DC: I think that I just wished that I could be really cool, like a rock star. But I do think that stories have a bit in common with songs, and that a great collection is a bit like a great album/CD, in the way that the stories work together and comment on one another. As a little kid, I had older cousins who introduced me to albums like Dylan’s Blood on the Tracks, Neil Young’s Harvest, etc. I think the fact that I am a fan of sad music, and that I listen to it when I’m writing, has some effect on the tone of the stories I write. I used to write stories about or inspired by songs, and I guess I still do, sort of: a recent story of mine in McSweeney’s called “The Bees” takes its title and mood from a song by Belly of the same name, which has the lyric: “My precious son... beware of me.” That was basically the seed of the story.

I notice whole passages of “You Remind Me of Me” that were strongly affected by some of the stuff I was listening to as I wrote, bands like Sparklehorse, Red House Painters, The Innocence Mission, Julie Doiron, Yo La Tengo, Idaho, The Eels. My kids call it “suicide music,” but I find it very inspiring.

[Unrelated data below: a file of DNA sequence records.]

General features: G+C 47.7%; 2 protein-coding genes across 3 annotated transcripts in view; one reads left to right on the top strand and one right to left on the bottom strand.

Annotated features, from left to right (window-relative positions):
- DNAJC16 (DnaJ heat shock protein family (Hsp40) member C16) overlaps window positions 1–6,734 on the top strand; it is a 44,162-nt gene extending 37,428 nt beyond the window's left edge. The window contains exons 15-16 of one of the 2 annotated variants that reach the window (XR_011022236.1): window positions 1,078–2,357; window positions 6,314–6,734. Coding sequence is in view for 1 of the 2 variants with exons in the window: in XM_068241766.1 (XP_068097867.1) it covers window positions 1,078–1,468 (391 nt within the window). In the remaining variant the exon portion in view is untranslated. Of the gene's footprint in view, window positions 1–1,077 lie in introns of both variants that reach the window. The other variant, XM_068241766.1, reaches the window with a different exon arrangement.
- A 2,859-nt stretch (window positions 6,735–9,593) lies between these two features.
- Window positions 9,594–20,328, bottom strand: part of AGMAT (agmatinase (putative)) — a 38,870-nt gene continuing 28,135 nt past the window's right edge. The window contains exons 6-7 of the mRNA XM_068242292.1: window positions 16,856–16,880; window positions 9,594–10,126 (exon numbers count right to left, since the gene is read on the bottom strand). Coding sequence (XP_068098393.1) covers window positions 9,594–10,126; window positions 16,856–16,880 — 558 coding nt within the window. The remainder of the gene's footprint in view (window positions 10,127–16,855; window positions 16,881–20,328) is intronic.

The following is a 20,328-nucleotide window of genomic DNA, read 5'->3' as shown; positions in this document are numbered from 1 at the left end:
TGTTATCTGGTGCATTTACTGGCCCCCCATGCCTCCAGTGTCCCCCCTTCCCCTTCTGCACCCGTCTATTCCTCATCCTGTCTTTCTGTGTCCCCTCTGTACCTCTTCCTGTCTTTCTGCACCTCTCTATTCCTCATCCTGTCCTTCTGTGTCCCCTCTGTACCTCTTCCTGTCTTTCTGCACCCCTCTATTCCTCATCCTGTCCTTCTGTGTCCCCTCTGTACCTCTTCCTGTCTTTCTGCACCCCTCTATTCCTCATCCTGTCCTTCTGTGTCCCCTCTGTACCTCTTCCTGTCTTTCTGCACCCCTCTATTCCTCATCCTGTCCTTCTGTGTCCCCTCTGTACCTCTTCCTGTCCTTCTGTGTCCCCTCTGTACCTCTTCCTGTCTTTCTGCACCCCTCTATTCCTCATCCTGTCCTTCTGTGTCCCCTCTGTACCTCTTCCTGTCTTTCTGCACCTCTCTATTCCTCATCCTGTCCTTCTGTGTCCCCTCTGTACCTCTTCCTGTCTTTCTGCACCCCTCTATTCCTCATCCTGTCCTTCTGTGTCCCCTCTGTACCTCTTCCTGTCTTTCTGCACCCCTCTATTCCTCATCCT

BLVR: Much of your fiction is about fate, how we don’t have as many choices in life as we may have thought.

DC: I guess that a lot of this stuff about fate and circumstance and choice is a personal obsession. I worry about stupid things like, for example, if I hadn’t decided to take a certain class in college, I would have never met and gotten married to Sheila, and then I’d be a completely different person! Choices that I didn’t know about changed my life in radical ways. I find that enormously profound, even though I know it makes me sound like a dorm-room stoner: Whoa! Even simple choices can have huge consequences, and we never get to do things over!

Of course, probably a big part of my fascination goes back to being adopted — growing up with the sense that there’s another life out there that I might have had, or multiple lives: Who were my biological parents? What if they’d kept me? What if I’d been adopted by a different family? And another part of it has to do with coming from a small-town working-class background, being the first person in my family to go to college, and finding myself in this very different, upper-middle-class college-professor life.

BLVR: Teaching full-time has slowed or killed many a promising career. You’ve got two kids as well. It’s always amazed me how you’ve gotten so much work done. Are you still getting about four hours of sleep a night?

DC: I’ve never been able to sleep very much, even when I was a kid. I used to hate being forced to lay in bed in the darkness, and just shifting in bed and staring at the shadows. I like to sleep about four or five really solid hours at night, and then sometimes take a nap in the afternoon or early evening after dinner. I love naps.